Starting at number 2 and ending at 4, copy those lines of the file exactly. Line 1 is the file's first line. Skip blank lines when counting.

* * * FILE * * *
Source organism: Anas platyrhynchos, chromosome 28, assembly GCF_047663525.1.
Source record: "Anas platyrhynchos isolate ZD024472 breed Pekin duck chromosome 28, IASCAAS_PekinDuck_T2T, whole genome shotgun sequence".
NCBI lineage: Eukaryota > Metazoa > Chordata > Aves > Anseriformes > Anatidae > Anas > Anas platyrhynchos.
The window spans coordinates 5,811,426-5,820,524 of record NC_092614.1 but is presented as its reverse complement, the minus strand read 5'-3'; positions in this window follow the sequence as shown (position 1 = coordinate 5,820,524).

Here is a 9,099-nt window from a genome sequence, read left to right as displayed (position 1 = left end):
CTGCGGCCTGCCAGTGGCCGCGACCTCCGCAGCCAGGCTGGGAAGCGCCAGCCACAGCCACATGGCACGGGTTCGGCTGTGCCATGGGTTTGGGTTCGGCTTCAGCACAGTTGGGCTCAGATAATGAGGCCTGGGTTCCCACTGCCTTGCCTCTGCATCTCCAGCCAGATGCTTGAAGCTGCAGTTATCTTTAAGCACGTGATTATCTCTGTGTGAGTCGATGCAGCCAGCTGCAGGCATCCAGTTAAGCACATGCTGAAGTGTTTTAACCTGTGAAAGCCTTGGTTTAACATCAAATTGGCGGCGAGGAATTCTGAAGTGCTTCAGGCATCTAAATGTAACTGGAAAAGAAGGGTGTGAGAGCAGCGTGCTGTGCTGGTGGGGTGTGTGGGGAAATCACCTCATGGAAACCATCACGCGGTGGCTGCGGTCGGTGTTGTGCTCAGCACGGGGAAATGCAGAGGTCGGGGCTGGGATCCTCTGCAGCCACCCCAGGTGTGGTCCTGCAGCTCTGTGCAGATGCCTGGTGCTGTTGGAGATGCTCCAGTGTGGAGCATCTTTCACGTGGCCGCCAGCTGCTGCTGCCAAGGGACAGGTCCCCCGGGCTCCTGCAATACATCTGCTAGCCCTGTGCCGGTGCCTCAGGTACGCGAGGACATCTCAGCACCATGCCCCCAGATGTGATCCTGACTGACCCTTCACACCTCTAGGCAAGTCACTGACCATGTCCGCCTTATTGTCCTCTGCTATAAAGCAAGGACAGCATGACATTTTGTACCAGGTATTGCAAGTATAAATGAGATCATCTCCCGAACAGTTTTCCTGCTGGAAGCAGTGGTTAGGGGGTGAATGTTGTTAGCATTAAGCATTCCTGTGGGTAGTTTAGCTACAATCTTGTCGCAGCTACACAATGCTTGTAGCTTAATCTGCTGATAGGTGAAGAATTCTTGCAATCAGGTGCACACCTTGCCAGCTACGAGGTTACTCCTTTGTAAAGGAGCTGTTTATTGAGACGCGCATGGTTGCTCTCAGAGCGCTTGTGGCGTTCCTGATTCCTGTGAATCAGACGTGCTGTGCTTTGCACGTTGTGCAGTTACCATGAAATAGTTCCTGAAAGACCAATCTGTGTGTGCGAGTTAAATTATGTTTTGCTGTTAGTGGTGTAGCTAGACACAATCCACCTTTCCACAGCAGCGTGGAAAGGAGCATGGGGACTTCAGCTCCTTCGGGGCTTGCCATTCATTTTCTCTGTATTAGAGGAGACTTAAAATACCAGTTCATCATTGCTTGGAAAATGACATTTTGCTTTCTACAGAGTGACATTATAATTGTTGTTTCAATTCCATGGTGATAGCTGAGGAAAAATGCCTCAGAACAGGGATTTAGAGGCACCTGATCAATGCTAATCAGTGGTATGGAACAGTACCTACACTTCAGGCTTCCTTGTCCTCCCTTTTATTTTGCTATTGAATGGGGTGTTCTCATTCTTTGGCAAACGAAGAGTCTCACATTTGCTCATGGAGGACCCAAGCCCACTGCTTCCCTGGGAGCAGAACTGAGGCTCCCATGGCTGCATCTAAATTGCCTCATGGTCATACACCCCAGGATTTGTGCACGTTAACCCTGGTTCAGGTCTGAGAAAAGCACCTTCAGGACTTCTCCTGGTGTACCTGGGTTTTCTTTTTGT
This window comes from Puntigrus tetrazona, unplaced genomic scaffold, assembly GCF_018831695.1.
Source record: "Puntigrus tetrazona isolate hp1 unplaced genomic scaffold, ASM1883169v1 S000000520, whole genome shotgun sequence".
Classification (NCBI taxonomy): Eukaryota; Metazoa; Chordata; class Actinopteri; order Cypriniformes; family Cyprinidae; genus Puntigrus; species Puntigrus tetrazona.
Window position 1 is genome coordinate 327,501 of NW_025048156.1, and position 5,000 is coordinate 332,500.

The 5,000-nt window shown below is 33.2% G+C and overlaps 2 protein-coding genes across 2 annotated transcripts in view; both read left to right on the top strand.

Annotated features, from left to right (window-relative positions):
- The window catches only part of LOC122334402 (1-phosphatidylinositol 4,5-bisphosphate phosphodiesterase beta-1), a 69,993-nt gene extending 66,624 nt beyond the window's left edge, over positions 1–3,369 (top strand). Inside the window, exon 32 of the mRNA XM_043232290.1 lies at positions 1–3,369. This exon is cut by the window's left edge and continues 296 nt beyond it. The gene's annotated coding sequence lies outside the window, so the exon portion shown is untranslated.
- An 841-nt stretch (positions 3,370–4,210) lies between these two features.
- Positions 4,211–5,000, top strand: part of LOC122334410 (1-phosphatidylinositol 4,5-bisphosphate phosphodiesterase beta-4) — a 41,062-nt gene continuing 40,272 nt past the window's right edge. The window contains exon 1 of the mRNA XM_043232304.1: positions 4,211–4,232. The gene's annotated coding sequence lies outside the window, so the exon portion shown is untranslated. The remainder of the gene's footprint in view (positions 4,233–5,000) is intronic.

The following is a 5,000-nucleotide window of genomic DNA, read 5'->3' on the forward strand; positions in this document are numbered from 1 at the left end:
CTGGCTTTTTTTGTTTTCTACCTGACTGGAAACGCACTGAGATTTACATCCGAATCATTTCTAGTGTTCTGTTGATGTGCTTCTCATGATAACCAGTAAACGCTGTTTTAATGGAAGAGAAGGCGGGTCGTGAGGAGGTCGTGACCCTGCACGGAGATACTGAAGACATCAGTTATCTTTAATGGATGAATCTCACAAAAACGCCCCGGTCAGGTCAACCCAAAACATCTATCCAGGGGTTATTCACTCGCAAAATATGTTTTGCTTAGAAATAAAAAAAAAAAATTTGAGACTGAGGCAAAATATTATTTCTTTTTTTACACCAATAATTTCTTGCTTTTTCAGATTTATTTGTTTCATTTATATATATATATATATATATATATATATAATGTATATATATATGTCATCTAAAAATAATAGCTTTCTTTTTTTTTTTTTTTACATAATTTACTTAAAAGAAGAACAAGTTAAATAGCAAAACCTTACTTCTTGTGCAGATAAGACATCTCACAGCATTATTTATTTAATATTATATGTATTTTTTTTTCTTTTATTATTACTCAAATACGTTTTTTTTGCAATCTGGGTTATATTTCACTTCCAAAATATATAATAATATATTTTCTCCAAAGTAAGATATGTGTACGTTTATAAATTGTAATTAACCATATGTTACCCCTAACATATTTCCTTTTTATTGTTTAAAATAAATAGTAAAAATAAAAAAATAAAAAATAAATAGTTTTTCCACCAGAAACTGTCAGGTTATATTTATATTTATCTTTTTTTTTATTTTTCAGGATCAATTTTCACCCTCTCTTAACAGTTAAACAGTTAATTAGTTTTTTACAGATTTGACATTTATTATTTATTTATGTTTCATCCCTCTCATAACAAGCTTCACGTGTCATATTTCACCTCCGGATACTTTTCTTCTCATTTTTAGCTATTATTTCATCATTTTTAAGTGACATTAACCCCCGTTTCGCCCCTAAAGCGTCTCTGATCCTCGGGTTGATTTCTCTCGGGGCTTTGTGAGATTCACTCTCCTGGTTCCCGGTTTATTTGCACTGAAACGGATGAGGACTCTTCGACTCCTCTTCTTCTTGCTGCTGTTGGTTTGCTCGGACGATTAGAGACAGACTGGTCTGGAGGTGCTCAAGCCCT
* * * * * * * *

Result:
Source record: "Anas platyrhynchos isolate ZD024472 breed Pekin duck chromosome 28, IASCAAS_PekinDuck_T2T, whole genome shotgun sequence".
NCBI lineage: Eukaryota > Metazoa > Chordata > Aves > Anseriformes > Anatidae > Anas > Anas platyrhynchos.
The window spans coordinates 5,811,426-5,820,524 of record NC_092614.1 but is presented as its reverse complement, the minus strand read 5'-3'; positions in this window follow the sequence as shown (position 1 = coordinate 5,820,524).